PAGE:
More than the event itself, though, I really enjoyed meeting the people I had been working with previously — the guys from Leaguepedia were all super cool, and the trip had a different pace than all the trips I’d been taking with SAnToS.  There also was an after-party, which was a total blast.  I got to meet a number of big names (Flash, djWheat, itmeJP, Day[9] and a whole lot more) which made it the highlight of the whole trip.

I’m definitely happy to be back home for a while, but traveling is / was a good time too.  Whether it’s my work with Leaguepedia or with SAnToS / K-State, meeting people in-person was fun, and makes working with them remotely much easier.

Matrix Multiplication in Haskell

As I mentioned in a previous post, I’m trying to learn Haskell.  I’m not progressing super quickly because it’s not a terribly high priority, but it’s sort of fun to think about programming problems in a totally different way.  While Haskell (being a functional language) definitely fits this niche, the book that I’m following does not include any exercises — you can sort of work the examples ahead of time and compare your solution to the book’s, but that’s a poor substitute.

I was helping a friend of mine (a sophomore in computer science) with an assignment he was working on recently, when it struck me that the straightforward, simple assignments he’s doing might make good projects to tackle in Haskell.  The course he’s in is a data structures course, so a lot of the projects have fairly simple input / output specifications, and somewhat complex backend requirements.  I chose to ignore the data structure parts (I’ll save implementing stacks / linked lists / etc. in Haskell for another day) and tried to tackle just the functionality.  The first (and so far, only) project I worked on reads in two matrices and either multiplies them or informs the user that the matrices’ sizes are incompatible.  The multiplication is straightforward — I’m not using the Strassen algorithm — and the input / output formats are easy as well.

The project turned out to be both more difficult and more instructive than I had planned.  Some observations I made while writing my program:

  • Parsing in a functional language is totally foreign to me.  The math wasn’t all that hard to grasp (though it wasn’t exactly straightforward either) but doing simple things like splitting a line into chunks (“tokens”) based on some delimiter is a completely new experience in a functional language.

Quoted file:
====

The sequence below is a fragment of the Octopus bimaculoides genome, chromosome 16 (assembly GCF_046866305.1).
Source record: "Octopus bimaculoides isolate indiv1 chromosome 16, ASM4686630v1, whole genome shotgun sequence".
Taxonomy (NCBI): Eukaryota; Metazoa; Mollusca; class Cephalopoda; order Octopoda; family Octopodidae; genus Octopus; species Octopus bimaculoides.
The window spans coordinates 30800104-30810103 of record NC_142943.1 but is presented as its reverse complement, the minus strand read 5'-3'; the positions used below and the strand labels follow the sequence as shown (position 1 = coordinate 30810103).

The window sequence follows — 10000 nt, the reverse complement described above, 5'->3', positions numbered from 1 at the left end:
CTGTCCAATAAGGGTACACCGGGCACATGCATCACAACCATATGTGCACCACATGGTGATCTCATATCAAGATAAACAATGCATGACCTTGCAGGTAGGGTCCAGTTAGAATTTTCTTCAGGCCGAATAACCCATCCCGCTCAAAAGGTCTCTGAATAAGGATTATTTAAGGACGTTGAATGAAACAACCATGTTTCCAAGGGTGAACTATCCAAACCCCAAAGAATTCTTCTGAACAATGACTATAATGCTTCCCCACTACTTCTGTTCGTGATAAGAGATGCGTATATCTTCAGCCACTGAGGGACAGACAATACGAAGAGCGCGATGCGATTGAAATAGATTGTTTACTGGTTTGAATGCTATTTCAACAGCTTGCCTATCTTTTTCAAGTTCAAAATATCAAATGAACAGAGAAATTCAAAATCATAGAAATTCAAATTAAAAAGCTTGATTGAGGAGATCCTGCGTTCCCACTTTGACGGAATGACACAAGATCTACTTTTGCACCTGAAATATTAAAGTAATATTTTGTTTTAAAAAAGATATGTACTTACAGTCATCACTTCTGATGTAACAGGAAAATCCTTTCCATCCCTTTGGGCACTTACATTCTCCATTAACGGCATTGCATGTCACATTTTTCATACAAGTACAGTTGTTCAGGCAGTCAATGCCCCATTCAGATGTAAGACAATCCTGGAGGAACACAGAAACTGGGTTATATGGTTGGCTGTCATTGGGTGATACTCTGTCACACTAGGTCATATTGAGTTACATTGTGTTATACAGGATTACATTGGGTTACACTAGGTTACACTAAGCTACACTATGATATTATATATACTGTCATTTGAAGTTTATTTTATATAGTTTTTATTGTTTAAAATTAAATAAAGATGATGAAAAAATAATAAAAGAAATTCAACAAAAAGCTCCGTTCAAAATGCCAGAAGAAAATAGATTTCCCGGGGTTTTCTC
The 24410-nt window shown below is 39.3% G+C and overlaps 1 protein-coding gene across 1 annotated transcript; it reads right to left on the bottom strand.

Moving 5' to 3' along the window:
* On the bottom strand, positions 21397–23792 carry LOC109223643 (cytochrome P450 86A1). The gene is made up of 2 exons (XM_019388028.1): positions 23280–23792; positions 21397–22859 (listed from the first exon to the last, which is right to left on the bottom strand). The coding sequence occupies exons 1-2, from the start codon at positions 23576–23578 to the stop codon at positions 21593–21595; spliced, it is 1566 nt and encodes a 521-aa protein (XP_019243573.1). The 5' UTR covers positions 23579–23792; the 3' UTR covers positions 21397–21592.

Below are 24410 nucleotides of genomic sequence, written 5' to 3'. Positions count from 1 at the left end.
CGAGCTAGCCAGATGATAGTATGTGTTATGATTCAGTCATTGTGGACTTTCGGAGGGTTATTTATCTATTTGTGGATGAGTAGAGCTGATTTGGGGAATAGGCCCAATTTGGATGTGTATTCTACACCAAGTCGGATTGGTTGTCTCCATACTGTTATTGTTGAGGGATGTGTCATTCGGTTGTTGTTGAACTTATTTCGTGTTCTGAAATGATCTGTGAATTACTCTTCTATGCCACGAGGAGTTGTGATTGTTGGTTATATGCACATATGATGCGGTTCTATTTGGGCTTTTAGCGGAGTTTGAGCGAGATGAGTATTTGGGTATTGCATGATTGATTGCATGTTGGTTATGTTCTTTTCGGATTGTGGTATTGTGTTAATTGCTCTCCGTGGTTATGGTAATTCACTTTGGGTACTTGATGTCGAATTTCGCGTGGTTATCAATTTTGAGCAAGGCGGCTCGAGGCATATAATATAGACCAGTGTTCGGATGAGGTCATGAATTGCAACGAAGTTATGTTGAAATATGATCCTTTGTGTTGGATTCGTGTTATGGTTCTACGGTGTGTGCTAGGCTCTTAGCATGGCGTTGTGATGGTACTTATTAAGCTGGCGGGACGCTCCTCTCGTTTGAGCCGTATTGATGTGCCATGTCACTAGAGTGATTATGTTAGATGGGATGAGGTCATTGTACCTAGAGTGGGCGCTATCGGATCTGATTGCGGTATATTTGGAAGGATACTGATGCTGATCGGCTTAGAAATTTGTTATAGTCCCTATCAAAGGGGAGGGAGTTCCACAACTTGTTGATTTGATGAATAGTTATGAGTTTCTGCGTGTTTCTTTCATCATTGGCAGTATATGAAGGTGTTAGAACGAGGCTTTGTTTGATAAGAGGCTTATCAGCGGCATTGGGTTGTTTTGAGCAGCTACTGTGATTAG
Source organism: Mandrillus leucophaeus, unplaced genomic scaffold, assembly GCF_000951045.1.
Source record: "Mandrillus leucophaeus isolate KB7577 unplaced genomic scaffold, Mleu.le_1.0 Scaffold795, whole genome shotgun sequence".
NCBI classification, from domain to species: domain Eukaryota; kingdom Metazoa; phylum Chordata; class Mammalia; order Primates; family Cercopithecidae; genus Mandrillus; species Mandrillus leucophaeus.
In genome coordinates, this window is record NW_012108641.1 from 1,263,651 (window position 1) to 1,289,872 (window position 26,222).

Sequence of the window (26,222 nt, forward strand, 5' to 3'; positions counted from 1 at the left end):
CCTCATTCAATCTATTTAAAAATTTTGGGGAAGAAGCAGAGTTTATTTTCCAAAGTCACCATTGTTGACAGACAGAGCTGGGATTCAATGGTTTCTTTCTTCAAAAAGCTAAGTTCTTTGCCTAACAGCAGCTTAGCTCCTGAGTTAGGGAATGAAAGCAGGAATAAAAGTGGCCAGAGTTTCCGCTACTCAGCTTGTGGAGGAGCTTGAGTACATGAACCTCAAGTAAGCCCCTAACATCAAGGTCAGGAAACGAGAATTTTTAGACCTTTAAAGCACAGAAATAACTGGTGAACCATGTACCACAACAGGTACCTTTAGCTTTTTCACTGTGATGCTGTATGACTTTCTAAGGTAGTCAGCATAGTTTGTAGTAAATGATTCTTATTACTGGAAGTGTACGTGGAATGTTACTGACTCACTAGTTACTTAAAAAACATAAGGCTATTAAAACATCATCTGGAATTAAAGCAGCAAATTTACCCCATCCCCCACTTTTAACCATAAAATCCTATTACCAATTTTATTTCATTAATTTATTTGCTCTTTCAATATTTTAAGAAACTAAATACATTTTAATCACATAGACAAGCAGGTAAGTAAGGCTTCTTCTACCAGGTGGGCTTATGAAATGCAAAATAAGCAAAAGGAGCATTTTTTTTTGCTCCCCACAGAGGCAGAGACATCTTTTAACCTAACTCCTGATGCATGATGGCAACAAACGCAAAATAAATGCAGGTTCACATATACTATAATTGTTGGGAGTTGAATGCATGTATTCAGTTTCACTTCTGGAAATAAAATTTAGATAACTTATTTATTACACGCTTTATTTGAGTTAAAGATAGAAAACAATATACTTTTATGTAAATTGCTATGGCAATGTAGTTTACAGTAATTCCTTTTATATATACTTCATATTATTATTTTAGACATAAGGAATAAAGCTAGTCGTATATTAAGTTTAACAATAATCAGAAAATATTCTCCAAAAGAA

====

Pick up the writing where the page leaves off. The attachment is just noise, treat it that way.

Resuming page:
• Nearly all my methods have essentially one line of functionality.  I’m not sure if this is how Haskell is “supposed” to be written, or if it shows that I’m doing something wrong.  Either way, the length of functions is something I’m definitely going to pay more attention to when I look at examples in the future.
  • I’m not very good at list comprehensions.  Below are two ways of multiplying matrices: First, my way:

    Second, the way it’s implemented on rosettacode.org:

All in all, I learned a lot.  It’s some pretty ugly code, and I may rewrite it further, or tackle a different project from the same class and try to go about it in a better way.  If you’d like to look at my code or compile / run it (with the understanding this is just sort of doodling-type-code and isn’t documented or optimized or very good) feel free to download it.

Haskell and exercises

The Haskell logo, from haskell.orgIn fall 2011 I took a course that covered, among other things, proving program correctness with some software called Coq.  There's a lot to it, and I won't go into that here, but one important part of Galina, the language used in Coq, that I had been unexposed to previously was functional programming.  Functional programming is a style of programming (a paradigm, in the parlance of our times) that a lot of computer science students learn as undergraduates.  I didn't, though, so this course – which used but did not teach functional programming – was quite challenging.